I have a goal that every five years I will attempt a major race such as marathon or (hopefully soon) a triathlon.  When I turned 30 a few years ago, I ran the LA marathon.  Stubbornly I trained through foot injuries, literally cross-training everyday to compensate for an inability to put in road miles.  My long runs?  Three hours on an elliptical machine, which thankfully had a TV on it.  For a long time I have been in denial about my training related injuries, possibly long term putting my body at risk, figuring I was alone in my struggles and that maybe I would only have a few more miles left in my running career.

Over time I have learned I am not alone as an injured runner.  The likelihood to experience a ‘runners high’ is the same likelihood a runner will have to overcome an injury.  Like it or not, injuries are part of what it means to be a runner.  These badges are just as valuable as a race medal.

I am not writing this post to sway anyone from running, especially when considering training for a long distance race.  It will be one of the most memorable experiences of your life.  At the end of each of my races it took everything I had left not to break down crying.

Maybe through properly training, stretching, diet and super-human genes you have/will not experience a running injury.  I envy you.

But for the rest of us, attempting to run through injuries, I want to provide you support and direction.  I’d like to share the other side of running, from your fellow student affairs runners.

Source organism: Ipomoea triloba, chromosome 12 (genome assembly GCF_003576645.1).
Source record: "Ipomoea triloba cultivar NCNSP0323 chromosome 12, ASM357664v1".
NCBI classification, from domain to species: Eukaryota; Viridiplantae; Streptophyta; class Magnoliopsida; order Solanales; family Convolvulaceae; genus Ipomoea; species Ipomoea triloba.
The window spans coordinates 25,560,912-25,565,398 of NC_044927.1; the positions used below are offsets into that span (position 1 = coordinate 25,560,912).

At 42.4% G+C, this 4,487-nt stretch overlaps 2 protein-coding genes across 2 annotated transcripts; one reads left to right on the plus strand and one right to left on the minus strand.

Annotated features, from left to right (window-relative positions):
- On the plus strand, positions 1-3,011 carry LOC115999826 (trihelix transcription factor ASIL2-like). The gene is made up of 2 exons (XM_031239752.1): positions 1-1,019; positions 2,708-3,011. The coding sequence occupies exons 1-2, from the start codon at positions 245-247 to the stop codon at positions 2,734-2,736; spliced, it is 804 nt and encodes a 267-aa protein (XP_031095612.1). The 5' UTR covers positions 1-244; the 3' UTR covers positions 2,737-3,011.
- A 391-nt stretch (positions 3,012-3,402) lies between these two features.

Thank you to those below who responded through the Student Affairs Runners Facebook group, Twitter posts and individual emails I sent out.  Between all sources I had 15 runners respond.  Interesting enough as a blogger, I found a number of other bloggers quick to respond, which many I have featured and included links to their blogs.

I posed three questions, which I will summarize and highlight below.

What running injuries are you currently mending and/or recovered from?  

Injuries varied including heel pain, achilles tendon strain, hip stress fracture, pulled groin and planter fasciitis.  However the most common injuries involved the knee including lateral and medial meniscus tear, runners knee ,as well as overall weak/painful knees.  IT Band was the second most mentioned.  Foot related injuries were third.

Canadian Higher Education professional Lisa Endersby provided an honest and reflective humor when explaining her recent injury training for a marathon:

“I have a weak left knee, with a knee cap that sometimes tries to escape its proper position. I wish I could say it was an epic injury sustained in extreme adventure, but let’s just say it was a silly mistake.”

What activities do you attempt while injured to stay fit/keep training?  

A number of responders mentioned going to physical therapy to aid in their recovery.  Overall, most stated that they immediately decreased mileage.  In replacement, cross training activities were mentioned including: elliptical machine, yoga classes, stationary bike, weight training, additional stretching, massages, swimming, and spinning classes.  The most common response was yoga, swimming and strength training.

Steve Lerer, Assistant Director of Student Life at University of California, Merced provided a lesson learned when ‘fighting’ against healing an injury: